RESOURCES - FONTS
Please be aware that fonts are also copyrighted. Even common fonts that come with Windows programs such as Arial and New Times Roman are copyrighted. I did take the time to research that at one time.
Using a font on a layout as a gift to one friend in private is much different than using a font to redistribute to hundreds of people.
The fonts are free to use for personal use. If you are mass redistributed after editing them into a new creation, that would be drawing a fine line on what the term "personal use" is interpreted.
Remember that you may always email the font creator to ask questions about the TOU or get special permissions granted.
Take time to read the TOU's of them to insure that the owner of the font has allowed commerical use of them.
Here is a list of links to font resources. Happy clicking and searching!
Laribie Fonts have this statement on their homepage.
"Larabie Fonts offers 384 free fonts for personal and commercial use in TrueType format. We display our fonts at www.MyFonts.com. If you need the same font in PostScript or OpenType format, you will find them offered at very low prices. Larabie Fonts are compatible with both Windows and Mac. Browse the huge collection of typefaces or search for a specific style. Our commercial font company, Typodermic, has over 130 high quality font families to choose from and we’re adding new ones all the time. Although our fonts are not free, we think you will agree our prices are very reasonable. We hope you enjoy all our fonts."
I actually paid for one of his download sets a long time ago as the cost was so minimal.
Just a quick note....
I talked to Rozanne Paxman at Scrapgirls and she said you cannot even give stuff away, even if you are a NON-profit organization....unless it allows commercial use...she said commercial use does not just include making money....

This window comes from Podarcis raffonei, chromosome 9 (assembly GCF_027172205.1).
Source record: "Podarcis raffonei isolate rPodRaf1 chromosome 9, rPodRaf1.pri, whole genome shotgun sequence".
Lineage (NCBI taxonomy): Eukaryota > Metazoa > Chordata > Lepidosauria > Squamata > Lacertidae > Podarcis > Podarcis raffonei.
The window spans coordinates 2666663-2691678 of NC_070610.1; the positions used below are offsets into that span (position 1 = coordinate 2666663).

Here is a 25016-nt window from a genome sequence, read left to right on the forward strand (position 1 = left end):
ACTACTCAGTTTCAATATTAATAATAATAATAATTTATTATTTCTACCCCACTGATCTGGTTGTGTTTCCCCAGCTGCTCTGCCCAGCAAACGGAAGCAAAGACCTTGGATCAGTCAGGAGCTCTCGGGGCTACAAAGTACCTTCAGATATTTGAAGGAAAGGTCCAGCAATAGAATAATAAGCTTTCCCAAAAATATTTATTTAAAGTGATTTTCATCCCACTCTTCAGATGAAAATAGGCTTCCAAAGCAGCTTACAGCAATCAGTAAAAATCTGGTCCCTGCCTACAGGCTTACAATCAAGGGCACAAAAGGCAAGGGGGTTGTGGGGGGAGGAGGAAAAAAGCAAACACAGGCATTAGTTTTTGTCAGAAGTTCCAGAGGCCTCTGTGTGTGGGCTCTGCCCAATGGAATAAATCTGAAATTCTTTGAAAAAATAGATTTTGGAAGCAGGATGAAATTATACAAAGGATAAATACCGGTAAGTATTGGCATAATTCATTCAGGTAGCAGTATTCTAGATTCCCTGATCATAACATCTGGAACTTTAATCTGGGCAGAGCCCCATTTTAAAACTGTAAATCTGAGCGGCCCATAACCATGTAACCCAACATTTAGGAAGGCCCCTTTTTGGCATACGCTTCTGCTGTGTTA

(we were discussing using some digital scrap stuff in our school yearbook...the yearbook sales break even and no one makes money from its sale...and the school is not a for-profit place either, but the answer is no. We could buy a commercial lisc. and create our own stuff to use in it but that is all. Which remoinds me...there is a list of fonts that could be used in the yearbook...I will try to go look at them and see how many of those we could use....there were some great ones....
The purchase at The Ultimate Font Download is supposed to be copyright friendly. I think they are providing a service by contacting the font creators for permission to put them in a collaborative collection to make it easy with just a click to get all of the fonts you may need, rather than tracking down all the TOU's and files yourself which could be very time consuming.
Date: Sat, 6 Sep 2008 22:38:04 -0600
Subject: Form Post from Firefox
Message=How do you define "derivative works"?
specifically relating to scrapbooking, wherein a font is used to type
letters or words and modified with colour, texture, depth, possibly
embellished with other stuff, and is therefore no longer a "font" ...
The only real restriction I place on my fonts is that they not be resold AS FONTS, exactly as they are; "Word Art" is a perfectly acceptable use, as are decorative initial sets. Thanks for asking.
Here's a copy of the TOU:
Yes. They are completely freeware. You can use it for your commercial projects and do not pay me a dime. You just CAN`T redistribute and/or sell the fonts in any form. And you can always support the freeware fonts section, buying one commercial font.
I have discovered two sites that have commercial use filters - http://fontspace.com andhttp://fontsquirrel.com